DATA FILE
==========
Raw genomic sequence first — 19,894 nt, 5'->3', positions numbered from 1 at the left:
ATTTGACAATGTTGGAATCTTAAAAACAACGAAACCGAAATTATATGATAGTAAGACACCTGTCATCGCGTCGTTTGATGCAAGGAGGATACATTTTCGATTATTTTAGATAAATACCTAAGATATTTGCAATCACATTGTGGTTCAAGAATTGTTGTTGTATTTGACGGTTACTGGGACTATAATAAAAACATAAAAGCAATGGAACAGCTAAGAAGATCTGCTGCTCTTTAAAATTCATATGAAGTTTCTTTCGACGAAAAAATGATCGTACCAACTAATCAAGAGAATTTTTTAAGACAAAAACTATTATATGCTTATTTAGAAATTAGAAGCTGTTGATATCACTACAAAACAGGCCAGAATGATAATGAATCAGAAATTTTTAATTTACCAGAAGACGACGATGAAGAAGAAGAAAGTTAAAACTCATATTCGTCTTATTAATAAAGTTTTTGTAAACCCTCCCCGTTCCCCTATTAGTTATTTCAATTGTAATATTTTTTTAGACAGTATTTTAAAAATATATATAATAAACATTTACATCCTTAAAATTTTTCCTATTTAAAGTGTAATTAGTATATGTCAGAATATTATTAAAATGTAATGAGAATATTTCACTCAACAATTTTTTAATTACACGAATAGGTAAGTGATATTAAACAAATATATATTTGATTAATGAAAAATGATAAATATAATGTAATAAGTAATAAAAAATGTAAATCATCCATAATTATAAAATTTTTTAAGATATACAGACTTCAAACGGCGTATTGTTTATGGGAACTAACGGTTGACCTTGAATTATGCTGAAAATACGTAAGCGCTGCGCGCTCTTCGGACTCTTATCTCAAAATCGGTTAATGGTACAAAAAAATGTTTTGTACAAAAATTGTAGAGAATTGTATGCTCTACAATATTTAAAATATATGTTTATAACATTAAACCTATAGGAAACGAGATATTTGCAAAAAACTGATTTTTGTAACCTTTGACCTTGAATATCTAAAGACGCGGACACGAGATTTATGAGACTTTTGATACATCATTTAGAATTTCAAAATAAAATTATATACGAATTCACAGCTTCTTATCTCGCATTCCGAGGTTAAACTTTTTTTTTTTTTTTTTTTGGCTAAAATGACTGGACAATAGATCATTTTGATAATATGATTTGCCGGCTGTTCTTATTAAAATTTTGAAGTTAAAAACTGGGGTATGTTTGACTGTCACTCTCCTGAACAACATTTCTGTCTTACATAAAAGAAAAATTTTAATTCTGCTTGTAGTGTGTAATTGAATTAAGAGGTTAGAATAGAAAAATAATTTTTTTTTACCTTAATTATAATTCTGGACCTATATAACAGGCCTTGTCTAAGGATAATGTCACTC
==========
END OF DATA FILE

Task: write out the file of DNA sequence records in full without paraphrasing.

Raw genomic sequence first — 19,894 nt, 5'->3', positions numbered from 1 at the left:
ATTTGACAATGTTGGAATCTTAAAAACAACGAAACCGAAATTATATGATAGTAAGACACCTGTCATCGCGTCGTTTGATGCAAGGAGGATACATTTTCGATTATTTTAGATAAATACCTAAGATATTTGCAATCACATTGTGGTTCAAGAATTGTTGTTGTATTTGACGGTTACTGGGACTATAATAAAAACATAAAAGCAATGGAACAGCTAAGAAGATCTGCTGCTCTTTAAAATTCATATGAAGTTTCTTTCGACGAAAAAATGATCGTACCAACTAATCAAGAGAATTTTTTAAGACAAAAACTATTATATGCTTATTTAGAAATTAGAAGCTGTTGATATCACTACAAAACAGGCCAGAATGATAATGAATCAGAAATTTTTAATTTACCAGAAGACGACGATGAAGAAGAAGAAAGTTAAAACTCATATTCGTCTTATTAATAAAGTTTTTGTAAACCCTCCCCGTTCCCCTATTAGTTATTTCAATTGTAATATTTTTTTAGACAGTATTTTAAAAATATATATAATAAACATTTACATCCTTAAAATTTTTCCTATTTAAAGTGTAATTAGTATATGTCAGAATATTATTAAAATGTAATGAGAATATTTCACTCAACAATTTTTTAATTACACGAATAGGTAAGTGATATTAAACAAATATATATTTGATTAATGAAAAATGATAAATATAATGTAATAAGTAATAAAAAATGTAAATCATCCATAATTATAAAATTTTTTAAGATATACAGACTTCAAACGGCGTATTGTTTATGGGAACTAACGGTTGACCTTGAATTATGCTGAAAATACGTAAGCGCTGCGCGCTCTTCGGACTCTTATCTCAAAATCGGTTAATGGTACAAAAAAATGTTTTGTACAAAAATTGTAGAGAATTGTATGCTCTACAATATTTAAAATATATGTTTATAACATTAAACCTATAGGAAACGAGATATTTGCAAAAAACTGATTTTTGTAACCTTTGACCTTGAATATCTAAAGACGCGGACACGAGATTTATGAGACTTTTGATACATCATTTAGAATTTCAAAATAAAATTATATACGAATTCACAGCTTCTTATCTCGCATTCCGAGGTTAAACTTTTTTTTTTTTTTTTTTTGGCTAAAATGACTGGACAATAGATCATTTTGATAATATGATTTGCCGGCTGTTCTTATTAAAATTTTGAAGTTAAAAACTGGGGTATGTTTGACTGTCACTCTCCTGAACAACATTTCTGTCTTACATAAAAGAAAAATTTTAATTCTGCTTGTAGTGTGTAATTGAATTAAGAGGTTAGAATAGAAAAATAATTTTTTTTTACCTTAATTATAATTCTGGACCTATATAACAGGCCTTGTCTAAGGATAATGTCACTC